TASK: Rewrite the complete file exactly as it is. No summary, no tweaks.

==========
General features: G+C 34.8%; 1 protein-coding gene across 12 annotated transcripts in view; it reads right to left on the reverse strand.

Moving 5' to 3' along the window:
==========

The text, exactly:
General features: G+C 34.8%; 1 protein-coding gene across 12 annotated transcripts in view; it reads right to left on the reverse strand.

Moving 5' to 3' along the window: